Ariel Katz
Grant Thornton Israel

10 Tax Breaks for Small Business Owners in 2020

Tax Savings Tips for Your Business. (stock photo from Grant Thornton)

I know small business owners are super busy running their operation, planning their strategy and making sure they earn a healthy profit. As a result, understanding and staying up to date on the latest tax rules is not always top of mind. That is why advisers such as myself are here to assist and serve you as best we can. Even though the below mentioned tax breaks are ultimately claimed on your tax returns, year-round tax planning is important to fully maximize any tax benefits.

In general, these tax breaks are not specific to 2020, but available in any year. Under the tax code, self-employed individuals are treated like small business owners, so the rules apply uniformly.

#1: General rules. Businesses are generally allowed to deduct the costs of carrying on the trade or business. To be deductible, the Internal Revenue Code requires that business expenses be ordinary and necessary. “Ordinary” means the expense is common and accepted in an industry, while “necessary” means the expense is helpful and appropriate for the trade or business. Examples of allowable expenses are salaries paid to employees, rent expense for office space, travel expense for marketing, and interest paid on a company loan.

The personal portion of an expense is not deductible, such as personal use of a company automobile. The rules apply to small businesses regardless of the type of entity (sole proprietorship, partnership, corporation or S corporation).

#2: 20% Qualified Business Income (QBI) deduction. Under the tax reform (Tax Cuts and Jobs Act), there is the QBI 20% deduction on business income for small business owners who report their operations on Form 1040, including sole proprietors who use Schedule C (as well as income from partnerships, S corporations and limited liability companies).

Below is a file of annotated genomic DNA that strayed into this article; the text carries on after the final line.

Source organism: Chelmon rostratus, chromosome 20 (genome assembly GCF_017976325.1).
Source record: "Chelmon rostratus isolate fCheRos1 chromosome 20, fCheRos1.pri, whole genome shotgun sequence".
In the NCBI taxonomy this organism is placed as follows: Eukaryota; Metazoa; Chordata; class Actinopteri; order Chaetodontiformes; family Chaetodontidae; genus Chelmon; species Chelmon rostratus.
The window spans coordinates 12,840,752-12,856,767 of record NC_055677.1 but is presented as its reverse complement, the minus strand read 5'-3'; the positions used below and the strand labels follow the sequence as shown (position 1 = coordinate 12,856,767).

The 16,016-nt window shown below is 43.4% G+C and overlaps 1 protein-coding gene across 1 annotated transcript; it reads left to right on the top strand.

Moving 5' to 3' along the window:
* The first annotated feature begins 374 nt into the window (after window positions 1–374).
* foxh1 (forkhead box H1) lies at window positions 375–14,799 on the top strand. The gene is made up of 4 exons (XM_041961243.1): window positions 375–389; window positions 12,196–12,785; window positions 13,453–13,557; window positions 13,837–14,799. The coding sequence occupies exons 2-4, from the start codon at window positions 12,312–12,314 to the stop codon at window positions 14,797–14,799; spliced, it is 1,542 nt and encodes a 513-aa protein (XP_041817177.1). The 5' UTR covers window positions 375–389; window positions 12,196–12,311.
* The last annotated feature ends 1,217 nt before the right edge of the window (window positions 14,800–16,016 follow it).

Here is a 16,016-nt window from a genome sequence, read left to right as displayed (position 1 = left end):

This is a big windfall for small business owners because $20,000 of $100,000 of business income would go untaxed! This deduction allows small business owners to keep more earnings tax free, and helps curb high tax rates and the 15.3% self-employment tax. Small businesses qualifying for the 20% tax deduction could see their effective marginal tax rate reduced to 29.6%.

There are some calculations and limitations surrounding this deduction, including a phase out of the deduction for high-income earners (over $160,700 for single filers, $321,400 for joint filers).

#3: Home office deduction. If you use part of your home regularly and exclusively to perform administrative or managerial activities for your business, you can claim a home office deduction for utilities, rent, mortgage interest, depreciation and cleaning fees based on the square footage of the home used for the business. Any allowable home-related itemized deductions, such as mortgage interest and real estate taxes, can still be claimed.

The IRS also provides a simplified calculation for figuring the deduction for using a home for business. This simplifies the calculation and record keeping requirements, but does not change the criteria as to who may claim the deduction. A portion of the home must still be used exclusively, and on a regular basis, for business purposes. In general, figure the deduction by multiplying the area of a home used for business by $5, up to a maximum deduction of $1,500.

#4: Start-up costs. The government encourages people to open a new business by allowing a $5,000 write-off for start-up expenses. This $5,000 deduction is reduced by the amount that total start-up expenses exceed $50,000. Any start-up costs that are not allowed to be expensed can be amortized over a 15-year period, beginning in the month the client starts operating.

Start-up costs include amounts paid either to create a trade or business, or to investigate the creation or acquisition of a trade or business. Examples include ads for the opening of the business, as well as travel and other necessary costs for securing prospective distributors, suppliers or customers. Once the enterprise actually begins operations, all business expenses are deductible.  This write-off is on the business tax return.